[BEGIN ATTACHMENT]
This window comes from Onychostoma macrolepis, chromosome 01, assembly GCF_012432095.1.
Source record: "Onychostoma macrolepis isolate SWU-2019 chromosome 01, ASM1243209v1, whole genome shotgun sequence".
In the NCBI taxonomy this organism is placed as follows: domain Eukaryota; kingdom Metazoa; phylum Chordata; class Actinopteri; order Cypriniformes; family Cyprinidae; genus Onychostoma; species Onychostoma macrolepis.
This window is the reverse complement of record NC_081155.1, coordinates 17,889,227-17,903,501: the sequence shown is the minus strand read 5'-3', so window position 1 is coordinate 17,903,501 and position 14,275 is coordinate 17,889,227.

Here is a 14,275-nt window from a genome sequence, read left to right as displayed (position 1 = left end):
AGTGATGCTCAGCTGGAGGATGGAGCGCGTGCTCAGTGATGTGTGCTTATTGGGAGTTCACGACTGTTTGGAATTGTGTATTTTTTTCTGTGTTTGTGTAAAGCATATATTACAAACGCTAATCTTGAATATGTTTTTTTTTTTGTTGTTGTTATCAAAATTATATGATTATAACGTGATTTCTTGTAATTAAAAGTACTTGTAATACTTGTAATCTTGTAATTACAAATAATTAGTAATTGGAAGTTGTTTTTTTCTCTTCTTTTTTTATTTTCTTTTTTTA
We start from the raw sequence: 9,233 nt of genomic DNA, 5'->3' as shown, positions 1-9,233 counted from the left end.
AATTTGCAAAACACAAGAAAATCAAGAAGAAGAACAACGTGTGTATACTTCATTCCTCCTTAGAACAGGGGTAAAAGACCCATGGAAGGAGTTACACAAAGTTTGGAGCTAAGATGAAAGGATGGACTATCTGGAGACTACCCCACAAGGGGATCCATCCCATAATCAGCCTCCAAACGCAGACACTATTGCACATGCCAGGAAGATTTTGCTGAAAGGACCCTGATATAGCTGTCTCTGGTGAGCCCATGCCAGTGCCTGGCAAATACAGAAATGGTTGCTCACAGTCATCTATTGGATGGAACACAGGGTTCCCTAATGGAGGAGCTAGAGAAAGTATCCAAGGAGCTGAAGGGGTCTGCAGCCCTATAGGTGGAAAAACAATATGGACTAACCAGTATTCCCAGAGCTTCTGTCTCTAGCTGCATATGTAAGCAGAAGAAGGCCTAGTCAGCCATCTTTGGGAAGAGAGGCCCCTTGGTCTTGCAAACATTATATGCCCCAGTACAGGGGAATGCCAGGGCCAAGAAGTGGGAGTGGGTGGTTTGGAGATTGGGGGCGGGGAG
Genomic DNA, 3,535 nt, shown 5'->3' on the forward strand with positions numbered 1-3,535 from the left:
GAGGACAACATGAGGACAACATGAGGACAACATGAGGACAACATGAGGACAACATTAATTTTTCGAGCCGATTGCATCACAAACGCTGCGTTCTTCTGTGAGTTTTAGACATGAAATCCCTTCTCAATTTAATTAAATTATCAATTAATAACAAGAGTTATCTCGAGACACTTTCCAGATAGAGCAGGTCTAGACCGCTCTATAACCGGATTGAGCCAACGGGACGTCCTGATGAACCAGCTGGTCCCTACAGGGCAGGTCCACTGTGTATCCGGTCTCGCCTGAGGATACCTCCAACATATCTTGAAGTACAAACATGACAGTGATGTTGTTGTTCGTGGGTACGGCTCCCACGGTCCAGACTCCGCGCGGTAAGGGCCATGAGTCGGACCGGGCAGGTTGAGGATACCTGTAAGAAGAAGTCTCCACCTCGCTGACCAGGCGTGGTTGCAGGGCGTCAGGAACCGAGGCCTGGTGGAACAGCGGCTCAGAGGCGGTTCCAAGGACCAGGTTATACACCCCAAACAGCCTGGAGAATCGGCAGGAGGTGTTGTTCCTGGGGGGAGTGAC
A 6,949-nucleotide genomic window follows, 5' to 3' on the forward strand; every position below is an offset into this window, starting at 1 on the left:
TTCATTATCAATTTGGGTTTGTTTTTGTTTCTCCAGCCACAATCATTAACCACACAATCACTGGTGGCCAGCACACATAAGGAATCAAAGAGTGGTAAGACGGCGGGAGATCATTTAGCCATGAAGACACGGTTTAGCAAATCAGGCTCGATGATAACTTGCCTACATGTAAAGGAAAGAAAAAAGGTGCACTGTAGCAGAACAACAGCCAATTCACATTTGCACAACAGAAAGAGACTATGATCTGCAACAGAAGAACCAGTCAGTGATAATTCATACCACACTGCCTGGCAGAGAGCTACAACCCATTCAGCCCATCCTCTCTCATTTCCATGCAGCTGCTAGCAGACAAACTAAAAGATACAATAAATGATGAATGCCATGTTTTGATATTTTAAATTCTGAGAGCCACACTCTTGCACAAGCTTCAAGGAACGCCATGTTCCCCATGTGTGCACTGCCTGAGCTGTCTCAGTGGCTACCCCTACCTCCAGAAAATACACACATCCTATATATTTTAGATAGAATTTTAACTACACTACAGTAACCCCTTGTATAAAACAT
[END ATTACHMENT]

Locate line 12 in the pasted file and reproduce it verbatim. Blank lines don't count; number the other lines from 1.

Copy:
TTCATTATCAATTTGGGTTTGTTTTTGTTTCTCCAGCCACAATCATTAACCACACAATCACTGGTGGCCAGCACACATAAGGAATCAAAGAGTGGTAAGACGGCGGGAGATCATTTAGCCATGAAGACACGGTTTAGCAAATCAGGCTCGATGATAACTTGCCTACATGTAAAGGAAAGAAAAAAGGTGCACTGTAGCAGAACAACAGCCAATTCACATTTGCACAACAGAAAGAGACTATGATCTGCAACAGAAGAACCAGTCAGTGATAATTCATACCACACTGCCTGGCAGAGAGCTACAACCCATTCAGCCCATCCTCTCTCATTTCCATGCAGCTGCTAGCAGACAAACTAAAAGATACAATAAATGATGAATGCCATGTTTTGATATTTTAAATTCTGAGAGCCACACTCTTGCACAAGCTTCAAGGAACGCCATGTTCCCCATGTGTGCACTGCCTGAGCTGTCTCAGTGGCTACCCCTACCTCCAGAAAATACACACATCCTATATATTTTAGATAGAATTTTAACTACACTACAGTAACCCCTTGTATAAAACAT